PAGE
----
MANDALAY – The message “Save our Mandalay,” printed on an illustration of images of injured persons and silhouetted against the old palace wall, has been spread widely over social media in the last week, particularly by locals from the ancient capital.
The online campaign began as an effort to appeal to the chief minister, the local police chief and administration officers to ensure security in the city, following news of a reported increase in violent crime in the city in recent weeks.
“We feel unsafe in our city. We are handing out stickers to create awareness and to urge the people of Mandalay to join hands to help eliminate crimes,” the campaigners told The Irrawaddy on Tuesday as they distributed information in downtown Mandalay.
Mandalay had a reputation in the past as being one of Burma’s most secure cities. However, following news of people being robbed and seriously injured late at night and early in the morning—and, at times, even in broad daylight—the streets of Mandalay have become nearly deserted after 10 p.m.
Men on motorcycles reportedly have been targeting locals also traveling by motorbike late at night, stealing money, mobile phones, and even their transportation. According to witnesses and the families of the victims, they work in a group and carry iron rods and bamboo sticks.
“We’ve witnessed many robbery cases in the past, but now, the robbers getting more vicious, because they are using weapons to hurt the victims more,” said Ma Haymar Tun, a local who said her brother suffered a serious head injury after being robbed in March.
She explained that he was driving a motorbike and talking on his phone when five men on two motorbikes attacked him and grabbed his mobile phone. The act caused him to lose his balance and fall off his bike, at which point he was beaten, and the perpetrators fled with his motorcycle. Passersby found him laying in the road and helped him to the hospital.
“The police officer at the hospital took record of the incident, however, we never found out if the robbers were arrested or where my brother’s motorbike is. We don’t want any problems in filing for legal action, because we don’t know who [the perpetrators] are, so we just carry on and never inquire about the case,” Ma Haymar Tun added.
In another recent incident in Chanmyathazi Township, a teenager was stabbed in the neck and his motorbike was stolen, again attacked by men on motorbikes. He is in critical condition at Mandalay General Hospital.
In Pyigyidagun Township, a man on a motorcycle was killed in broad daylight when he was hit by a bullet, the origin of which remains unknown.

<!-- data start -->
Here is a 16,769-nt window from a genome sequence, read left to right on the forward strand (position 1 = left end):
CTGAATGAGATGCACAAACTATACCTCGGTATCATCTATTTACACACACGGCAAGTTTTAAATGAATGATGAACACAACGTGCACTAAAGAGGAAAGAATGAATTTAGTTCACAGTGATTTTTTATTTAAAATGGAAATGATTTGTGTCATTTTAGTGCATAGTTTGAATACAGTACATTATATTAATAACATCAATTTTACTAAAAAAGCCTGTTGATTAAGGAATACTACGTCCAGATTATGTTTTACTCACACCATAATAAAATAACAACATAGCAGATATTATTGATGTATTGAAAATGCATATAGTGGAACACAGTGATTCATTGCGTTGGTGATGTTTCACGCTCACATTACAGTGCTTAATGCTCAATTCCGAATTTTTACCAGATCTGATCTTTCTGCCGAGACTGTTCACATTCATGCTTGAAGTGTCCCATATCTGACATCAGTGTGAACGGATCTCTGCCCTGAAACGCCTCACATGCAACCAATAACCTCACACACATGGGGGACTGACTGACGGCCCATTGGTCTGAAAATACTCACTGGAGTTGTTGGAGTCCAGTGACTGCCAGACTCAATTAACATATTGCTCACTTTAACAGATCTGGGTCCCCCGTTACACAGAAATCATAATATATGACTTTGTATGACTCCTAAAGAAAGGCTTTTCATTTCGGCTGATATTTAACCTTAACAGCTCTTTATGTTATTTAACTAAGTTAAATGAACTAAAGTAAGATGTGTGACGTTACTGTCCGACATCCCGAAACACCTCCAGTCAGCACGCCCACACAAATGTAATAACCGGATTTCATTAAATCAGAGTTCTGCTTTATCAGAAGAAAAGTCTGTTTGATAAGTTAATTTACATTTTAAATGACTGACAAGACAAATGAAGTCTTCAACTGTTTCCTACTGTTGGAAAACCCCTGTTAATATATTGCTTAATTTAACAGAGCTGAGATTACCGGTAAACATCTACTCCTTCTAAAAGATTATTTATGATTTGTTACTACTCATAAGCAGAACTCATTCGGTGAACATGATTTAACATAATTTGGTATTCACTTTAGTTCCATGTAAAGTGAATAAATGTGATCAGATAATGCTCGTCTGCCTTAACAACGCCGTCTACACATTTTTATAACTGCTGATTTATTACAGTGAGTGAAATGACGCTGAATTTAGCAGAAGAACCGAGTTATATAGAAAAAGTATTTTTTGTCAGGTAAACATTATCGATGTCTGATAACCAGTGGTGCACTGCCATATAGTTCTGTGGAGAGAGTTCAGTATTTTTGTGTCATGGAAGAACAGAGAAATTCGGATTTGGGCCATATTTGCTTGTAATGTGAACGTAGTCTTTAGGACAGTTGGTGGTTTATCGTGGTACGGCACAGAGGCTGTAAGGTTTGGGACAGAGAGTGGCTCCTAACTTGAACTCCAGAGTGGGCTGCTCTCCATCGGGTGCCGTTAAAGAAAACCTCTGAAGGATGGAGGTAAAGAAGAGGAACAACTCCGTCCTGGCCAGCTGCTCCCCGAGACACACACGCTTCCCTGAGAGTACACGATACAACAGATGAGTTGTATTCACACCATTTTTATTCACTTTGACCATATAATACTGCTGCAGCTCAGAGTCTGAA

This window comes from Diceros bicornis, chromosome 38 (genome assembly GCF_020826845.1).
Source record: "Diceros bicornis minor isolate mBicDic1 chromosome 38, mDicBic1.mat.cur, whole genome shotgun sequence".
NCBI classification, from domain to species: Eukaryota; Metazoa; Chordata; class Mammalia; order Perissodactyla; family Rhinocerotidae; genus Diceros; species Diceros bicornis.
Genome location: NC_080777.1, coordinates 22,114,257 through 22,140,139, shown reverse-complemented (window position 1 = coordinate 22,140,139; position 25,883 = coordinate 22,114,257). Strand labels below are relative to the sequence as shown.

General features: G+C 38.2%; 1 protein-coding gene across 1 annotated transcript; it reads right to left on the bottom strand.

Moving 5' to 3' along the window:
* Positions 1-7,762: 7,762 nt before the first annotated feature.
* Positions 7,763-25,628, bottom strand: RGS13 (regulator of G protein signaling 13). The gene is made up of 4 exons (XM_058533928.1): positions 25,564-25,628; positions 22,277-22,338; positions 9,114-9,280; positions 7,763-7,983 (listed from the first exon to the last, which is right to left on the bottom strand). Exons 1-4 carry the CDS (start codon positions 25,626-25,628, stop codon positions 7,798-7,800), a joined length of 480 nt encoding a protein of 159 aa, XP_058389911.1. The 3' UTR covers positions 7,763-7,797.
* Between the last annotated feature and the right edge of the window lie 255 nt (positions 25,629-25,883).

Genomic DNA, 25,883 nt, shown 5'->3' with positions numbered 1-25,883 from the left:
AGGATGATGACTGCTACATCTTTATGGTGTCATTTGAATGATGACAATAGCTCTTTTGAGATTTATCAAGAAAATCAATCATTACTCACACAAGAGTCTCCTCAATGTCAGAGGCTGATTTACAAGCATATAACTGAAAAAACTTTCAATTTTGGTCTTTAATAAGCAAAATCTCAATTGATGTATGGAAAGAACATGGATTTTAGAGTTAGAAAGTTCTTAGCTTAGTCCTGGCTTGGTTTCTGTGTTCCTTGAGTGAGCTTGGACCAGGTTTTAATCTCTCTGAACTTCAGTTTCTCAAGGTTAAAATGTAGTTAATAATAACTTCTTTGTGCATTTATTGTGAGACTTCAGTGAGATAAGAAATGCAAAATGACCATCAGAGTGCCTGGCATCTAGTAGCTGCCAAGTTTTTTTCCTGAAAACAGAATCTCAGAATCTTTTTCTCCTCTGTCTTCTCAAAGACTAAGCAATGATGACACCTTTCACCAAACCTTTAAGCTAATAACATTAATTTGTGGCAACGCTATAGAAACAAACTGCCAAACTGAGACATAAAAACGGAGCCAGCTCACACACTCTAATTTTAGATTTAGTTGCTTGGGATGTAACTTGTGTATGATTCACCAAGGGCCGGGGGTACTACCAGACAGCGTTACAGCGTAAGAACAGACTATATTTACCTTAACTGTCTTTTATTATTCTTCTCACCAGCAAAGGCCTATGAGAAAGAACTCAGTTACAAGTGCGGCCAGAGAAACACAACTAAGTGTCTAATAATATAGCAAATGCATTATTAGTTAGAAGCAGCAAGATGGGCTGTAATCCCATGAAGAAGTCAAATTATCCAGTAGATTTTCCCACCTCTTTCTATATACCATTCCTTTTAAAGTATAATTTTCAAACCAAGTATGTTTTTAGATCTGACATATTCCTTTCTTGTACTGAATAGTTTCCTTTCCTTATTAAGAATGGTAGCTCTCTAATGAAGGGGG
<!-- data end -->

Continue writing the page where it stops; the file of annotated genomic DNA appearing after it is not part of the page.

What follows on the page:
The police said that the bullet was a stray, and had accidentally hit the unlucky man. The comment became the subject of ridicule over social media, as locals questioned the assurance of their security in the city.
A murder on Saturday has also shocked locals. A woman in her sixties was killed in her home in Chanayetharzan Township, and around 30 million kyats were reportedly stolen.
Police reported that they arrested two suspects in the motorbike robberies and that they had admitted to eight such acts in Chanmyathazi and Maha Aung Myay townships.
“After all of this news, I have to be cautions while riding my motorbike alone. When other motorbikes approach me, I am so afraid, even in daytime, that they might hurt me or rob me,” said Ma Chaw Kalyar, a resident of Maha Aung Myay Township.
The regional Minister of Security and Border Affairs told The Irrawaddy that while the deployment of police officers in the city has increased, the manpower of the police force is not yet strong enough.
“There is only one policeman for every 1,700 locals here in Mandalay, so we are still weak in providing security for the whole city. However, we are now forming special forces, patrolling and deploying at specific points to fight crime,” said Gen Aung Naing Moe, Mandalay regional minister of security and border affairs.
The minister said that the rate of crimes in the city has not actually increased, but greater access to social media has meant that news spreads more quickly.
According to records from the Mandalay district police office, more than 4,000 varying crimes were reported and recorded from January to March. The cases include robbery, theft, murder, rape, and assault. Nearly 3,000 of the cases reached the courts.
“Most of the criminals who were arrested were youth and they were drunk [at the time that the crimes were committed]. Some were found using drugs. I believe that they admitted to committing the crimes because they were able to make easy money from the robberies, while a few of them did it for pleasure as they were drunk or stoned,” said the minister.
As the country is about to celebrate Thingyan—the Burmese New Year—Mandalay is expecting visitors from across the country, and locals are worried that the crimes could affect the image of the city.
“The crimes are getting more malicious and we feel that the weakness of rule of law and negligence of the authorities,” said Mandalay resident Hsu Ngat.
“To bring back the Mandalay nights where we can go out safely, we would like to urge the local authorities to take the matter seriously, and the locals too, to join hands in eliminating the crimes,” he added.